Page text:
http://www.newstatesman.com/books/2010/ ... ing-labourBonfire of the Liberties: New Labour, Human Rights and the Rule of Law
By K D Ewing
Reviewed by Geoffrey Robertson - 26 March 2010
Ewing's problem is that he measures court decisions on human rights against an unrealistic template: he is most outraged, for instance, by a decision that resulted in a vicious serial rapist of old women being brought to justice by use of a DNA sample the police should have destroyed after an earlier acquittal. But potential rape victims have human rights, too. "Here, under the supervision of the Home Office," he rages, "we have a surveillance regime that would cause Erich Honecker to glow with pride." Similarly, Stephen Sedley, one of our more liberty-minded judges, is excoriated for proposing that everyone should be entered on the DNA database, a proposal which shows no more than that the question of privacy is rather more complicated than Ewing thinks.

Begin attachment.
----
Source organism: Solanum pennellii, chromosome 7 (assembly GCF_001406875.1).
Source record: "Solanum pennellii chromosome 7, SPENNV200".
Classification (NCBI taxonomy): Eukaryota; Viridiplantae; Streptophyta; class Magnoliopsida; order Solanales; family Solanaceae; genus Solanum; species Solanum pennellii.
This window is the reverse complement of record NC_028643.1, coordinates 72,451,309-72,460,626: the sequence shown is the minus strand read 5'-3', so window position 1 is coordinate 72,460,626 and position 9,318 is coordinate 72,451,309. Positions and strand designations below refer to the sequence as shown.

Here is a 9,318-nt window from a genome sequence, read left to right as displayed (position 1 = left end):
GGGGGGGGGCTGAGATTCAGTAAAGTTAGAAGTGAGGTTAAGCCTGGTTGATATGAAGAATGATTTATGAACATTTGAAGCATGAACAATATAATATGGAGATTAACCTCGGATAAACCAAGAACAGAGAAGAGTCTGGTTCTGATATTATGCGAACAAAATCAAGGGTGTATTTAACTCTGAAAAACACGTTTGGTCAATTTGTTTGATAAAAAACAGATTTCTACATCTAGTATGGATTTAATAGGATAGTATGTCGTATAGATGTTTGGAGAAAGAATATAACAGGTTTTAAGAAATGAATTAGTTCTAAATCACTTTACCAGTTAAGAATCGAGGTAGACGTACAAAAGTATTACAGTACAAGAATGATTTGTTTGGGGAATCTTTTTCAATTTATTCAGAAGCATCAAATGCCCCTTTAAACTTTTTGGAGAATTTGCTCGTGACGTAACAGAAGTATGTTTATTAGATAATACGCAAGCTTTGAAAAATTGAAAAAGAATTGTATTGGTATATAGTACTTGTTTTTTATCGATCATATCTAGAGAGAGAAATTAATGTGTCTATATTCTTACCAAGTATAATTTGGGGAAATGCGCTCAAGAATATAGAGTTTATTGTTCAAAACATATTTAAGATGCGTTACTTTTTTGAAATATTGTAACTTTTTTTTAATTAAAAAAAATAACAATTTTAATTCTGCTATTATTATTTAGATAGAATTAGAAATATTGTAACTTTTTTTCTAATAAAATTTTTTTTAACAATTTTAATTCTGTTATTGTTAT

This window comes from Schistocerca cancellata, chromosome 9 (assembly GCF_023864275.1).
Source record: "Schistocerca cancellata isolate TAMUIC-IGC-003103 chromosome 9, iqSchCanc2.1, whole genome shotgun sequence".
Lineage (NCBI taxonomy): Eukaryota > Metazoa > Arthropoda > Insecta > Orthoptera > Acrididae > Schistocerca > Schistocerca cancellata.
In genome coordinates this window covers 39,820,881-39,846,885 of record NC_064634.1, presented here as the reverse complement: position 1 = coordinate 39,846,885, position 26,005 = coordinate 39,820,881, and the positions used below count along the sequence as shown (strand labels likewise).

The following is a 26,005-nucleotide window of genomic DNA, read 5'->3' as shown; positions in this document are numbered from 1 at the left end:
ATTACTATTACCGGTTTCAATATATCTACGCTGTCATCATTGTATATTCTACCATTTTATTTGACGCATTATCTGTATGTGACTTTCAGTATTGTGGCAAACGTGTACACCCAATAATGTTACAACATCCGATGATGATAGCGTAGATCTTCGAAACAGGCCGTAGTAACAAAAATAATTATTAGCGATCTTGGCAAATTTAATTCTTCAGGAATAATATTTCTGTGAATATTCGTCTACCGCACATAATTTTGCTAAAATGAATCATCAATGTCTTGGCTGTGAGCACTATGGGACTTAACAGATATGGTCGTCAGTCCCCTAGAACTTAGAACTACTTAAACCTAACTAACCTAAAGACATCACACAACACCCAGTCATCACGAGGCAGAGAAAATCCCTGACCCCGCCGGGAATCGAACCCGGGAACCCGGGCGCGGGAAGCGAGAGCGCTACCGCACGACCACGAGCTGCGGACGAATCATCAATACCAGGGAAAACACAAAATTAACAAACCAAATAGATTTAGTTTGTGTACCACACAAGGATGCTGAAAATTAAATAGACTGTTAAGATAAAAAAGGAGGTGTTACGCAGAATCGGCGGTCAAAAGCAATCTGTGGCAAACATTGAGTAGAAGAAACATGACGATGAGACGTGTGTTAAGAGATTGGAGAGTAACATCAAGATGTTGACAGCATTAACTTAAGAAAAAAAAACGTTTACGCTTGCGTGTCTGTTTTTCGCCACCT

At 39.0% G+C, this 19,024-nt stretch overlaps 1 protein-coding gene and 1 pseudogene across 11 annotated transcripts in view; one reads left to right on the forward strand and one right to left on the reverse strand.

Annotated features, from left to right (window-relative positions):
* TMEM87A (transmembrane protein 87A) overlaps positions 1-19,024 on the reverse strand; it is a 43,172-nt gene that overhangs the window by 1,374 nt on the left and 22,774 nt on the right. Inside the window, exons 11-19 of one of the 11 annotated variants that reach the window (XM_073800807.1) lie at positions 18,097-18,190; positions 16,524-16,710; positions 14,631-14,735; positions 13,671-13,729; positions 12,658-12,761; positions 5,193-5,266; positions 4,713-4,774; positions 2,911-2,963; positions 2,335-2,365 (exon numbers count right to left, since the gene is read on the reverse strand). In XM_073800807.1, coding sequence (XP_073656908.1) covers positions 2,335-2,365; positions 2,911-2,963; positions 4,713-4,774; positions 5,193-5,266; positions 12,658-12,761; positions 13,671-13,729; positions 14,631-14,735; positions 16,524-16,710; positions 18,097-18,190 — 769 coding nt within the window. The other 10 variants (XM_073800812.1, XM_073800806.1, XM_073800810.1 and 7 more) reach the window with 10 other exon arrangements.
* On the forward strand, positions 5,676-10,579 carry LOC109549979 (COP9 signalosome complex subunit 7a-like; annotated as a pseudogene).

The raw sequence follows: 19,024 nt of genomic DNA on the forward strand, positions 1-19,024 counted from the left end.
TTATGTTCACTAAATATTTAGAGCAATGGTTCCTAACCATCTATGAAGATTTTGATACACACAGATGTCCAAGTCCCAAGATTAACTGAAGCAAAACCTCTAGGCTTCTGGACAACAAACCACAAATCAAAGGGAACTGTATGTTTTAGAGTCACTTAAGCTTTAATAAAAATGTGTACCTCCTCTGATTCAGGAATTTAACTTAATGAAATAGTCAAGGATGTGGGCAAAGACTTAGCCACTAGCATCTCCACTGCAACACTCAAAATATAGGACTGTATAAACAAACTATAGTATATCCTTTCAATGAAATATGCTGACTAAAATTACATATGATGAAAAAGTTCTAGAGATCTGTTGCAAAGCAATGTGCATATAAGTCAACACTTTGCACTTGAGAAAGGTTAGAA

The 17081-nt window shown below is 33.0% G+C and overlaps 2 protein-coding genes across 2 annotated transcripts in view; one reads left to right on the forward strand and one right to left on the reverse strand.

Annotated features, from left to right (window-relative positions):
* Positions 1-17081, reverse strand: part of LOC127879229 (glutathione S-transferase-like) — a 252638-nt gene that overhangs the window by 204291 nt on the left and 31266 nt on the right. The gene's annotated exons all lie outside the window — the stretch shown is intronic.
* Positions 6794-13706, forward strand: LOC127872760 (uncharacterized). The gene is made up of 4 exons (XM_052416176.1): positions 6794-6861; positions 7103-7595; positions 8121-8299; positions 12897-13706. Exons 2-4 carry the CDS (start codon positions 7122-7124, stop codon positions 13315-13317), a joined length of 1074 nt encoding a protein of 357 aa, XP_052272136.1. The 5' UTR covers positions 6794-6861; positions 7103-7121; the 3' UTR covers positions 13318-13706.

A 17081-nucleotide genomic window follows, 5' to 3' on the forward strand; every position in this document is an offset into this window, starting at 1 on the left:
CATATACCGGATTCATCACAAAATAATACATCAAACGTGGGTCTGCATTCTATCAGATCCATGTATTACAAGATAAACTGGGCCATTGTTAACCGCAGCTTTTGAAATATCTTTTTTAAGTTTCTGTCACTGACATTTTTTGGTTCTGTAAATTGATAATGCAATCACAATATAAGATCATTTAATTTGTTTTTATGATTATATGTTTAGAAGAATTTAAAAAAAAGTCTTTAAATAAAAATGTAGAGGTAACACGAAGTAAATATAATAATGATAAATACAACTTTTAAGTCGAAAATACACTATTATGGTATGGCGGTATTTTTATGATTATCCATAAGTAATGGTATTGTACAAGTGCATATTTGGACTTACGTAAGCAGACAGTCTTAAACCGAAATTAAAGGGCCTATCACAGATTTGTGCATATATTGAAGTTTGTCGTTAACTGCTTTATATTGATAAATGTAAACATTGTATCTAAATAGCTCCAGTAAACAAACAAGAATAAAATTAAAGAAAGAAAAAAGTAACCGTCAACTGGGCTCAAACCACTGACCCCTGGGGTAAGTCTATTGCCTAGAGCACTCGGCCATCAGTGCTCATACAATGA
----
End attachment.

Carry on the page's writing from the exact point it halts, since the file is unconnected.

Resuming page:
His solution is to sideline the courts and rely on what he describes as "the enduring strength of parliamentary sovereignty". Coming at the end of a book that details how our sovereign parliament and its members have thrown liberty to the wind in anti-terrorism legislation, his argument utterly fails to convince. Too often have we seen these MPs, soundly whipped and thinking of partisan advancement, troop into the anti-liberty lobby.